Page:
SPM stats table in Nipype

Hi,

Does anyone know how to get an SPM type stats table as an output when running a second level analysis via nipype? The output of the Threshold node provides the images but I am unclear as to how to get the associated pvalues?

Thanks!

Rob

Ahoi hoi @rob,

AFAIK nipype does not support this functionality as it’s a rather visual/interactive
thingy in SPM and a respective function would have to implemented.

There are several things (IMO) that you could try:

  1. Use the SPM.mat that you get from the nipype node within the SPM standalone version (also available as a BIDS App) --> maybe not so cool and reproducible

  2. Use nibabel or nilearn to extract the values through some lines of code --> maybe not super straightforward in doing what you want

  3. Use nistats for your analyses and use it’s amazing report function (see it in action here & here) --> get’s you what you want (table with values) easily and reproducible

  4. Use atlasreader to extract information --> cool and reproducible, maybe not exactly what you want

HTH, cheers, Peer

Thanks that is very helpful.

The one thing that I am after is the ‘cluster level statistics’ that spm provides (I’m aware of the Eklund paper and the potential pitfalls with this inference, but it is often requested)but I can’t seem to find a way to generate using nistats, atlasreader?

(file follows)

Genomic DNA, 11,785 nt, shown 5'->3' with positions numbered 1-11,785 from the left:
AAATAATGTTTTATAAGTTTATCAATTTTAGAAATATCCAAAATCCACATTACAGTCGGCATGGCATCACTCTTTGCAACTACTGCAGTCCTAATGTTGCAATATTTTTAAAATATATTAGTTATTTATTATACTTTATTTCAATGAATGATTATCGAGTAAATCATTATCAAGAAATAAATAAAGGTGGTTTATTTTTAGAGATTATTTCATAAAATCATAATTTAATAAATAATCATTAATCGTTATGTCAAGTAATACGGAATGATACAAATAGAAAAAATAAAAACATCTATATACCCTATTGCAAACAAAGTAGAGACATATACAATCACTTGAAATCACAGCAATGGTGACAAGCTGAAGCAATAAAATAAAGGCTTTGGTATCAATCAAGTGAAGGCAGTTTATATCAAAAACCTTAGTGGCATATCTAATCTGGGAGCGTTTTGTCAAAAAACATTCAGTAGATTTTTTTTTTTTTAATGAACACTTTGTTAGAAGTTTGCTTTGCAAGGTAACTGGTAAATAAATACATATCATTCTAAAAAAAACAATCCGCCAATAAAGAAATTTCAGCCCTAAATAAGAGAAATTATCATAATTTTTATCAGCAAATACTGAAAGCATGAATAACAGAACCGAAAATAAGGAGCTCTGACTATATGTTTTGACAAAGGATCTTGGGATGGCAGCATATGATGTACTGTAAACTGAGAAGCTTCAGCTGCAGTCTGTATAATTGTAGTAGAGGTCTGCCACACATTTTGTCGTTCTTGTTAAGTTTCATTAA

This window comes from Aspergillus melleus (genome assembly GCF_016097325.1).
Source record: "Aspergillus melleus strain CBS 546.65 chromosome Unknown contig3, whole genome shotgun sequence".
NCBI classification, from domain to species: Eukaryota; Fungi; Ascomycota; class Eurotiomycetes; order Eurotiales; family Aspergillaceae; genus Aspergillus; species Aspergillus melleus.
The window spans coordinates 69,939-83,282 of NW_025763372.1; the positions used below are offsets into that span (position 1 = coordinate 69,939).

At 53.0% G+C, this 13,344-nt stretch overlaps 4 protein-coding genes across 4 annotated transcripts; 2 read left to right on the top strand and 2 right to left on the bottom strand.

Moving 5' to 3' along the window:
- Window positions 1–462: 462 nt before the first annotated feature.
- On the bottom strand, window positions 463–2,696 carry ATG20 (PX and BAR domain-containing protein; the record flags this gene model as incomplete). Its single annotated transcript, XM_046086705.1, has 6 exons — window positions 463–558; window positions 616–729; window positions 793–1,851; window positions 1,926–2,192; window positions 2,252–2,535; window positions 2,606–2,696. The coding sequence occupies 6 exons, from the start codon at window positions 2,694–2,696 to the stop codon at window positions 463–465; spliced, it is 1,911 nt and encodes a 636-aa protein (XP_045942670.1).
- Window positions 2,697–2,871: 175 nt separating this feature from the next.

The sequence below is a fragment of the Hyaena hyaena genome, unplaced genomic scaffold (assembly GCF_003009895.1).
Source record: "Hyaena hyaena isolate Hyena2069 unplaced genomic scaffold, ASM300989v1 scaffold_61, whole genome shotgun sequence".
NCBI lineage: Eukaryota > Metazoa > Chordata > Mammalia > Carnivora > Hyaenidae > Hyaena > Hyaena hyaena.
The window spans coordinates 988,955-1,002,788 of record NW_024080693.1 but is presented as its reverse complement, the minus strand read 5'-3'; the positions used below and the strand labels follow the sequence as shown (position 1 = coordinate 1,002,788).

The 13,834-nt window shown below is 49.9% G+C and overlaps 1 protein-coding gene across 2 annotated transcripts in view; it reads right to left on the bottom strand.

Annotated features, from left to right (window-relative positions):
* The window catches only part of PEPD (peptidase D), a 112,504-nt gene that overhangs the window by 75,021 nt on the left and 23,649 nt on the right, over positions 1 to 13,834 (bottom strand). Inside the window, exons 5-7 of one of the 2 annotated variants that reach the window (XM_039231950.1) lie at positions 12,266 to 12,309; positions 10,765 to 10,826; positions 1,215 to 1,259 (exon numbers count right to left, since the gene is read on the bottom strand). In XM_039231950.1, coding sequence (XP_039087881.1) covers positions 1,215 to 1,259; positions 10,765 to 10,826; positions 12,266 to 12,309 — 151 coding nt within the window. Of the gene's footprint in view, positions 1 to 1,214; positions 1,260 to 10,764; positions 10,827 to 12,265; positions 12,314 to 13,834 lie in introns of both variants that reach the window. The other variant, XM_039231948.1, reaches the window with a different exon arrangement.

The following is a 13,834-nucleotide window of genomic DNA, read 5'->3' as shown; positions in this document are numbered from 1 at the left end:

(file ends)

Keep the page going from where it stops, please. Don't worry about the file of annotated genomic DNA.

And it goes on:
Cheers,

Rob

Ahoi hoi @rob,

ah I see. I think atlasreader should provide you with that information. More precisely, you can set the cluster_extent variable as shown here and within the outputs you’ll have information for voxels within a given cluster and the clusters themselves.

HTH, cheers, Peer

Thanks @PeerHerholz, unfortunately as far as I can see the outputs provide the peak and mean t-statistic of the cluster. The former of these would allow one to e.g. calculate the p value corresponding to the ‘peak level’ column of the SPM results table (see below), but I do not beleive the table has the information need to calculate the ‘cluster-level statistics’?

Ahoi hoi @rob,

hm, that’s true. I’m very sorry for not grasping it earlier.
I’m rather sure that a python package for that exists somewhere out there.
However, I don’t know of any specific resources that I could share here…
In the mean time: nistats should have the functionality you need to extract the
information you want in a few lines of code (e.g. based on this example).
Sorry for not being super helpful…

Maybe/hopefully other folks will post as well.

Best, Peer

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